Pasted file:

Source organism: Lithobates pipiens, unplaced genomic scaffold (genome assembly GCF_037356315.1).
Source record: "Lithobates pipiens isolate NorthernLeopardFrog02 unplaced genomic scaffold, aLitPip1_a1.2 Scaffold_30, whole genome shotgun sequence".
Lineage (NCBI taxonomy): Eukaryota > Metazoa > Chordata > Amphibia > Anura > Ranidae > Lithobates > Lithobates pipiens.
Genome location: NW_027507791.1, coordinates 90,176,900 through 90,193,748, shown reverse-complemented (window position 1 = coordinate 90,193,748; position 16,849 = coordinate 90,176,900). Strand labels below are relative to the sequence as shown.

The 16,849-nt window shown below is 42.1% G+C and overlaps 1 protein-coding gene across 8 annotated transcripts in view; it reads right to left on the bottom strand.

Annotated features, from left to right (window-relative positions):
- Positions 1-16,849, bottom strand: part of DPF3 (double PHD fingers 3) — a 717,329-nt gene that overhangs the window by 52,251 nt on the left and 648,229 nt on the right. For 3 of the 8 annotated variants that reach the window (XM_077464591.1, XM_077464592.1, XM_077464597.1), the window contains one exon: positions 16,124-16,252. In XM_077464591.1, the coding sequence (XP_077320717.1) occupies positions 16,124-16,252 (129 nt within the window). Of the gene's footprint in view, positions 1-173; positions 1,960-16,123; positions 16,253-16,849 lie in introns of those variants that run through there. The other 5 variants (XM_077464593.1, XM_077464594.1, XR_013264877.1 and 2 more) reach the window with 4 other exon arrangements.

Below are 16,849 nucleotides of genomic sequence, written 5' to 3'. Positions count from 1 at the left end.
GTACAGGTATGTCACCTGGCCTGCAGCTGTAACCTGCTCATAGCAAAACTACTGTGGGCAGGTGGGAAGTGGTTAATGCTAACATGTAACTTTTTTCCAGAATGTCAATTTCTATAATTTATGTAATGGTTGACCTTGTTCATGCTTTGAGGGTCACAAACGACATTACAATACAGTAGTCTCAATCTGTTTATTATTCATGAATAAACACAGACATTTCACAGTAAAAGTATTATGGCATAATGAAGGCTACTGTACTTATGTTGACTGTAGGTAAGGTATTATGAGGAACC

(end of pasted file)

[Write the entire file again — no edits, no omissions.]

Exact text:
Source organism: Lithobates pipiens, unplaced genomic scaffold (genome assembly GCF_037356315.1).
Source record: "Lithobates pipiens isolate NorthernLeopardFrog02 unplaced genomic scaffold, aLitPip1_a1.2 Scaffold_30, whole genome shotgun sequence".
Lineage (NCBI taxonomy): Eukaryota > Metazoa > Chordata > Amphibia > Anura > Ranidae > Lithobates > Lithobates pipiens.
Genome location: NW_027507791.1, coordinates 90,176,900 through 90,193,748, shown reverse-complemented (window position 1 = coordinate 90,193,748; position 16,849 = coordinate 90,176,900). Strand labels below are relative to the sequence as shown.

The 16,849-nt window shown below is 42.1% G+C and overlaps 1 protein-coding gene across 8 annotated transcripts in view; it reads right to left on the bottom strand.

Annotated features, from left to right (window-relative positions):
- Positions 1-16,849, bottom strand: part of DPF3 (double PHD fingers 3) — a 717,329-nt gene that overhangs the window by 52,251 nt on the left and 648,229 nt on the right. For 3 of the 8 annotated variants that reach the window (XM_077464591.1, XM_077464592.1, XM_077464597.1), the window contains one exon: positions 16,124-16,252. In XM_077464591.1, the coding sequence (XP_077320717.1) occupies positions 16,124-16,252 (129 nt within the window). Of the gene's footprint in view, positions 1-173; positions 1,960-16,123; positions 16,253-16,849 lie in introns of those variants that run through there. The other 5 variants (XM_077464593.1, XM_077464594.1, XR_013264877.1 and 2 more) reach the window with 4 other exon arrangements.

Below are 16,849 nucleotides of genomic sequence, written 5' to 3'. Positions count from 1 at the left end.
GTACAGGTATGTCACCTGGCCTGCAGCTGTAACCTGCTCATAGCAAAACTACTGTGGGCAGGTGGGAAGTGGTTAATGCTAACATGTAACTTTTTTCCAGAATGTCAATTTCTATAATTTATGTAATGGTTGACCTTGTTCATGCTTTGAGGGTCACAAACGACATTACAATACAGTAGTCTCAATCTGTTTATTATTCATGAATAAACACAGACATTTCACAGTAAAAGTATTATGGCATAATGAAGGCTACTGTACTTATGTTGACTGTAGGTAAGGTATTATGAGGAACC